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Written by:
Bas Hollenberg


30%-ruling not hired from abroad

To be eligible for the 30%-ruling certain conditions need to be met. For instance you need to have specific expertise which is scarce on the Dutch labour market, your education needs to be above a certain level and you must be hired from abroad. If these conditions are not met the 30%-ruling will not be granted to you, however there are some exceptions. With respect to the hiring from abroad condition there was a recent Court ruling. The Court in Den Bosch ruled that the 30%-ruling is applicable even though the person in question did not apply for the job in the Netherlands from abroad.
The case in summary
In July 2008 a Romanian national applied for a job as a software developer in the Netherlands. He lived in Romania until March 1 that year and subsequently during the course of his studies, for six months in Berlin. The potential employer decided that he was a suitable candidate for the position, but the job opening was later withdrawn on 12 November 2008. On October 6, 2008 he registered in the Netherlands at the Dutch address of his girlfriend and listed this address in the CV that he placed on the internet. On November 26, 2008 a job offer was made by another company and a contract was signed immediately. On December 15, 2008 he started work as a software developer. In dispute is whether the Romanian meets the conditions for the 30%-ruling.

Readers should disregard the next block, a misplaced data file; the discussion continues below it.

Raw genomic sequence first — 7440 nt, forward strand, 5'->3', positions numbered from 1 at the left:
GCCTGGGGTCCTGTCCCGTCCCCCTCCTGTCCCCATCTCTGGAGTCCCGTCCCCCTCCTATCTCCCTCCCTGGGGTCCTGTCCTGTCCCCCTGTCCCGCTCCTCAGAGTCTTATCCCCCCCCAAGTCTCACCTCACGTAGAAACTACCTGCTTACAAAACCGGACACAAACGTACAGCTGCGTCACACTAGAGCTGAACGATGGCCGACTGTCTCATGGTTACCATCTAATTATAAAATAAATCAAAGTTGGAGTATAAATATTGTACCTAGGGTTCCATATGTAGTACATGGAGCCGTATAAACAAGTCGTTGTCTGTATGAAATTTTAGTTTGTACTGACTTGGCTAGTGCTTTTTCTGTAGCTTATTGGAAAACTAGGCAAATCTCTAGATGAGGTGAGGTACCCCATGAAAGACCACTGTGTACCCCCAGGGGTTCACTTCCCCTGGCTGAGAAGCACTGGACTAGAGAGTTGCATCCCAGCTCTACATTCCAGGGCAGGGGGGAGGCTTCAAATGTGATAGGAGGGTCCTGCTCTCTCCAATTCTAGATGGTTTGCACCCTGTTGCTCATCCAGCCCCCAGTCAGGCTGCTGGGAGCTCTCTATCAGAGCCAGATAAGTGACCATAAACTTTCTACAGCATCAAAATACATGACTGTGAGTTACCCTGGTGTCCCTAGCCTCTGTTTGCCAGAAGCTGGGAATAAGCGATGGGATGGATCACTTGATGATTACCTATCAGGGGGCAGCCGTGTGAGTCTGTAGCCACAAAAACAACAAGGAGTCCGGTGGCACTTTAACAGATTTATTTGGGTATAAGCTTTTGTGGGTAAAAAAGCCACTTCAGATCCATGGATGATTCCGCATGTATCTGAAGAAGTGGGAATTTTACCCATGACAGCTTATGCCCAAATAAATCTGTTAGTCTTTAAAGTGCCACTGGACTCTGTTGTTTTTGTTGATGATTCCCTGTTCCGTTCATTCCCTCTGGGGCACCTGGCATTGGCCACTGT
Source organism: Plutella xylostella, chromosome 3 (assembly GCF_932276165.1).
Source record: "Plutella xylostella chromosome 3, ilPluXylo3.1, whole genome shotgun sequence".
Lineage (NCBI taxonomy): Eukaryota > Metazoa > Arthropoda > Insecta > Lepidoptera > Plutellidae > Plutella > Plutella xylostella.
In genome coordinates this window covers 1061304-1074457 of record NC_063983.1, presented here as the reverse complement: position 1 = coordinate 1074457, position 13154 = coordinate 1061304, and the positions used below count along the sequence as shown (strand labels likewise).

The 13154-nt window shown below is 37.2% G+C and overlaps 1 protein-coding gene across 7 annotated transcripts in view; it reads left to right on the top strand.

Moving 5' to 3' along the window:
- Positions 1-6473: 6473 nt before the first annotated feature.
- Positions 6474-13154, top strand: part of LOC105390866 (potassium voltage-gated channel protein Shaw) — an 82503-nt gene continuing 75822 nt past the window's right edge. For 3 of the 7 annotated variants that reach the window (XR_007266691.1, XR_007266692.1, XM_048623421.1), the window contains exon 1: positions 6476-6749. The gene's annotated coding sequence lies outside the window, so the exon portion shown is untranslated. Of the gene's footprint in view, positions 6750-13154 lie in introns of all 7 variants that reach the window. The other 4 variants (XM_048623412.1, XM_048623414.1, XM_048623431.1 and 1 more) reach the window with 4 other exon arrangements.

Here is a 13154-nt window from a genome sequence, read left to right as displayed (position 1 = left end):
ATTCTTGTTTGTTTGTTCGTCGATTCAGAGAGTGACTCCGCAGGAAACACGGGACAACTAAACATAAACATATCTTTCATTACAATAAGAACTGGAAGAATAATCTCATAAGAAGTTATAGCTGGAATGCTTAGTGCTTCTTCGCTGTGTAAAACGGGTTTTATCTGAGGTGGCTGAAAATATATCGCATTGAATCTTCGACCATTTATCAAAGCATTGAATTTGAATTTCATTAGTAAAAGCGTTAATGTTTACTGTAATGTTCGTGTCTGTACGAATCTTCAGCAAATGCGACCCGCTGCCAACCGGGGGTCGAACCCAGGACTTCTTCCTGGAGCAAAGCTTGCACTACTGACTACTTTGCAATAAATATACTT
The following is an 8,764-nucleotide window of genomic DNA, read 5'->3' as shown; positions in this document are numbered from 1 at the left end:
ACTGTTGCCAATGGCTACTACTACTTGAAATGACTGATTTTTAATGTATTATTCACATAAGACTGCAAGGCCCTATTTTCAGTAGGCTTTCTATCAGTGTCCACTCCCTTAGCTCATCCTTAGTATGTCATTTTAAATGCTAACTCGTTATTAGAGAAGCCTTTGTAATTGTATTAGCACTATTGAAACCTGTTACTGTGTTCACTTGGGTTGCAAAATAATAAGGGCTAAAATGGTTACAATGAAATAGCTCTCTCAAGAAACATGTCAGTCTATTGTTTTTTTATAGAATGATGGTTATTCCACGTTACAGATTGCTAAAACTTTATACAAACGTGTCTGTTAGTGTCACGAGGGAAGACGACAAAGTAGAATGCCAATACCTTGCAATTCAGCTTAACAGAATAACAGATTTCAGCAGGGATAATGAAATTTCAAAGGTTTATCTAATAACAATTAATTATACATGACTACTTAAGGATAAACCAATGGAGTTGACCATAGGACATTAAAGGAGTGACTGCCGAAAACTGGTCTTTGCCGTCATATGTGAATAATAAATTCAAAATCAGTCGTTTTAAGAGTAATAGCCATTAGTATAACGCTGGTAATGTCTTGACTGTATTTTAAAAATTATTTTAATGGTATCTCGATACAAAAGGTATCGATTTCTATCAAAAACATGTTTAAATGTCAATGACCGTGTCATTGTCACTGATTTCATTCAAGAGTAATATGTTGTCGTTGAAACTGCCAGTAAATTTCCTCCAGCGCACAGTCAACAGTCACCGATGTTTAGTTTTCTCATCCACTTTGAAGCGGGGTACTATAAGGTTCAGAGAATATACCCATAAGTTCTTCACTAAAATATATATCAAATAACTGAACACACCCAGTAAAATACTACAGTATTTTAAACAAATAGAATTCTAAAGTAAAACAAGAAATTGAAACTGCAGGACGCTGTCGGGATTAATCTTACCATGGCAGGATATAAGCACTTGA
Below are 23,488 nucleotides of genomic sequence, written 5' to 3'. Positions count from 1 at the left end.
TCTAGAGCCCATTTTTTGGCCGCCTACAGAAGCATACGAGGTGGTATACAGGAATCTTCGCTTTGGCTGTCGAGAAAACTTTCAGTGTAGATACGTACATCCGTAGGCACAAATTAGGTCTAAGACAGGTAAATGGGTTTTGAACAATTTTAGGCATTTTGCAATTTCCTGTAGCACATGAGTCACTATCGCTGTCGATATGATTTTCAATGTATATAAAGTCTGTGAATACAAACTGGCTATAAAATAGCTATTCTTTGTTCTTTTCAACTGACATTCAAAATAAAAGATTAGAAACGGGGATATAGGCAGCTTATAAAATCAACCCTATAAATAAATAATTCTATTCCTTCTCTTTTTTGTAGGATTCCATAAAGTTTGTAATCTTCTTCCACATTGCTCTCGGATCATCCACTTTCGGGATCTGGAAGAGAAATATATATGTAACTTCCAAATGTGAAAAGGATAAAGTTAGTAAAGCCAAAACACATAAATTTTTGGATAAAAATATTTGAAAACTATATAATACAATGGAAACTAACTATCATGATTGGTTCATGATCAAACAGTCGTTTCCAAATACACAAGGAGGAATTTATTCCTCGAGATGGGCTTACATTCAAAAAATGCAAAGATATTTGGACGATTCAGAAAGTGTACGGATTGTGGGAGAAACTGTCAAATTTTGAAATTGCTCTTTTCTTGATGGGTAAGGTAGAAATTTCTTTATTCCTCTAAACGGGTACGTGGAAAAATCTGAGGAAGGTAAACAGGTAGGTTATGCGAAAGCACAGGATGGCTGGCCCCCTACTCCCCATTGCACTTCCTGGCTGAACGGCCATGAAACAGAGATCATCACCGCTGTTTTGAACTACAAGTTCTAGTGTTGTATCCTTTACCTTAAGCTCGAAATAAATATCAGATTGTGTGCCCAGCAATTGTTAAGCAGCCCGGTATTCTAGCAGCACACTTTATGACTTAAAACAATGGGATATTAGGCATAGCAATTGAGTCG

Breda District Court (No. 10/205) ruled that he met the conditions 30%-ruling. The Court considered it likely that the man was not living in the Netherlands, at least until November 26, 2008. The main center of his personal life was until then still in Romania, as the registration in the Netherlands was only for the purpose of finding a suitable job. Hence he was recruited from another country. Due to his education, experience and salary level he had specific expertise that on 26 November 2008 was scarce or absent on the Dutch labor market. The Court granted the 30-ruling for a maximum period of ten years starting on 15 December 2008. The deduction of earlier residence in the Netherlands pursuant to article ninth uitv. besl. LB was nil and previous periods of residence in the Netherlands due to job applications were considered not applicable.

Den Bosch Court largely concurred with the opinion of the District Court but concluded that the maximum period of ten years should be reduced by three months. The District Court rightly held that periods stayed in the Netherlands with respect to applications (successful or unsuccessful), do not count. However, it is likely that the periods in the Netherlands were combined with visits to his girlfriend in the Netherlands so there was no evidence that the time periods spent in the Netherlands were solely for the purpose of job interviews.

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